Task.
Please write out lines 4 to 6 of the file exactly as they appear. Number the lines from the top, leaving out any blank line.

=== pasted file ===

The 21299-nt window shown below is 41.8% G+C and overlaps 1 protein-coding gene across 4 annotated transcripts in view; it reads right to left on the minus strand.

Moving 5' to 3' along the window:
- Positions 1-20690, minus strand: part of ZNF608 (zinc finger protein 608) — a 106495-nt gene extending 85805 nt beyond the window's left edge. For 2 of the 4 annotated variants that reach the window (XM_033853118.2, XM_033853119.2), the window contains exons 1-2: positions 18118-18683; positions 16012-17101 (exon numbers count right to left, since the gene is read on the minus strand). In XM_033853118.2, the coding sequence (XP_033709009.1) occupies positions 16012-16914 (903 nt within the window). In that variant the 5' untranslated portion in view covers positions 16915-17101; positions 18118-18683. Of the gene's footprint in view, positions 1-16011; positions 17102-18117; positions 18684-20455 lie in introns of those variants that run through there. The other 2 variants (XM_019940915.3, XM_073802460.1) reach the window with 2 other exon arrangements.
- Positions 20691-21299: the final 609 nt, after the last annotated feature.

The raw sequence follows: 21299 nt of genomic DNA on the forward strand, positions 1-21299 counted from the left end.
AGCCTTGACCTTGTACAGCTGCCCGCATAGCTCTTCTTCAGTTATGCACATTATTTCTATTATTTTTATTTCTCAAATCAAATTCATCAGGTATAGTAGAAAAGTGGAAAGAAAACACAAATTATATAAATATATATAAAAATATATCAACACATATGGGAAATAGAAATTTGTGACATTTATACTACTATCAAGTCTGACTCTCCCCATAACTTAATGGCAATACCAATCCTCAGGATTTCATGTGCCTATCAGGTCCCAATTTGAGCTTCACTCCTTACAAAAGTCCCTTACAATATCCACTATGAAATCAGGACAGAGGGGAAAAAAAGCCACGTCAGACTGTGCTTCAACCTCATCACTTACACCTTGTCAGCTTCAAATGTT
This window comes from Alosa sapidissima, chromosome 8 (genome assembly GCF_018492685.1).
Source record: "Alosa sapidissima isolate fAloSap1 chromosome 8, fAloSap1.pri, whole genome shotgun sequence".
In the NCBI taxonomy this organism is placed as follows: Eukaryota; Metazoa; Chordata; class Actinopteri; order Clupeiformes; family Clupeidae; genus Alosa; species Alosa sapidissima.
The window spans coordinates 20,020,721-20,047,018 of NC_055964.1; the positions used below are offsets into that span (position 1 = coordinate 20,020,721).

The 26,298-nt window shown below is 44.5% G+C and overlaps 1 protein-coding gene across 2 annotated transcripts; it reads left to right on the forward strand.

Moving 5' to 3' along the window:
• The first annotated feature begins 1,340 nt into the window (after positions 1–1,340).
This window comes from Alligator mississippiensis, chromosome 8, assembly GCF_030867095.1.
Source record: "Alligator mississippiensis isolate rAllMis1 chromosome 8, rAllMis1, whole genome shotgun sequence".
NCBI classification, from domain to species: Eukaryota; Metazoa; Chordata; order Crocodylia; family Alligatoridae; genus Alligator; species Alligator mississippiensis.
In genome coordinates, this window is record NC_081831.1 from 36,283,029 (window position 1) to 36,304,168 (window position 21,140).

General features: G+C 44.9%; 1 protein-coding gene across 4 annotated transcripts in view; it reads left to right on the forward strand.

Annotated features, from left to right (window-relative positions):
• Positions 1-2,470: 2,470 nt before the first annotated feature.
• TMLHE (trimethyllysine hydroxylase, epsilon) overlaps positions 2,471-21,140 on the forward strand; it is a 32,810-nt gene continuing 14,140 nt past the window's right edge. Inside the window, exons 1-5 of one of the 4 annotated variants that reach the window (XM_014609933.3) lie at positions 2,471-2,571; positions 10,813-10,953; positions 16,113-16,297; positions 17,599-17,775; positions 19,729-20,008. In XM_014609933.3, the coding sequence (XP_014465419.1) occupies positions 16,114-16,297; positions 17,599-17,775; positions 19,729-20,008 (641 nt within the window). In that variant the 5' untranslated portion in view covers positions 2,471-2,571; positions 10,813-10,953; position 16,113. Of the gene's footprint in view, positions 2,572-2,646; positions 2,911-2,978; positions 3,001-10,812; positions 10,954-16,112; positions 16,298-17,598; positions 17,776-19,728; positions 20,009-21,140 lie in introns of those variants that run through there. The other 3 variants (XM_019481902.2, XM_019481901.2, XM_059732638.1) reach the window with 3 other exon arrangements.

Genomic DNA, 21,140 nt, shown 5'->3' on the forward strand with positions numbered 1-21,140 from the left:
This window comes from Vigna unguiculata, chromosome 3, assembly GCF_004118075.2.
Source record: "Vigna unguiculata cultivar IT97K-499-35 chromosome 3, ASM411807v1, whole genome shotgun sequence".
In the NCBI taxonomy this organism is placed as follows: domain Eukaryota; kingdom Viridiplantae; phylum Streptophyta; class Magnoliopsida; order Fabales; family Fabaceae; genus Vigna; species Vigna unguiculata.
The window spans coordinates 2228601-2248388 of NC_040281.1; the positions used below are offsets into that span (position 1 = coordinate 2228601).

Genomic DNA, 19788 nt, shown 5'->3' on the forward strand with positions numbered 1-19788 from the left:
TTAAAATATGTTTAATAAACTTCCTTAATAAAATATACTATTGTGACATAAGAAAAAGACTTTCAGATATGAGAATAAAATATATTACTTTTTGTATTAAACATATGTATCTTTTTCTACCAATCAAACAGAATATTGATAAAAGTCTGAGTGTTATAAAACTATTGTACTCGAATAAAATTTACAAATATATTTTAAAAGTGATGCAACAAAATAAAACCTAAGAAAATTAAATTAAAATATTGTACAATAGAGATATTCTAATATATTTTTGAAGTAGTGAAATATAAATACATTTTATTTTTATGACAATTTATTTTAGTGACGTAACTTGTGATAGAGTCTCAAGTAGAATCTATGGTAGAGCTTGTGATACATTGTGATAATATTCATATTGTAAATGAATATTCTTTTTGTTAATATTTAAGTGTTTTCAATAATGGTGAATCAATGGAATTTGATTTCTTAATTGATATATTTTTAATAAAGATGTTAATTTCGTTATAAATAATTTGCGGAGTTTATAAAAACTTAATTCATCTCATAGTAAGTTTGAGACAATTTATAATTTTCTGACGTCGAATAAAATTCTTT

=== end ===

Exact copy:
- Positions 20691-21299: the final 609 nt, after the last annotated feature.

The raw sequence follows: 21299 nt of genomic DNA on the forward strand, positions 1-21299 counted from the left end.
AGCCTTGACCTTGTACAGCTGCCCGCATAGCTCTTCTTCAGTTATGCACATTATTTCTATTATTTTTATTTCTCAAATCAAATTCATCAGGTATAGTAGAAAAGTGGAAAGAAAACACAAATTATATAAATATATATAAAAATATATCAACACATATGGGAAATAGAAATTTGTGACATTTATACTACTATCAAGTCTGACTCTCCCCATAACTTAATGGCAATACCAATCCTCAGGATTTCATGTGCCTATCAGGTCCCAATTTGAGCTTCACTCCTTACAAAAGTCCCTTACAATATCCACTATGAAATCAGGACAGAGGGGAAAAAAAGCCACGTCAGACTGTGCTTCAACCTCATCACTTACACCTTGTCAGCTTCAAATGTT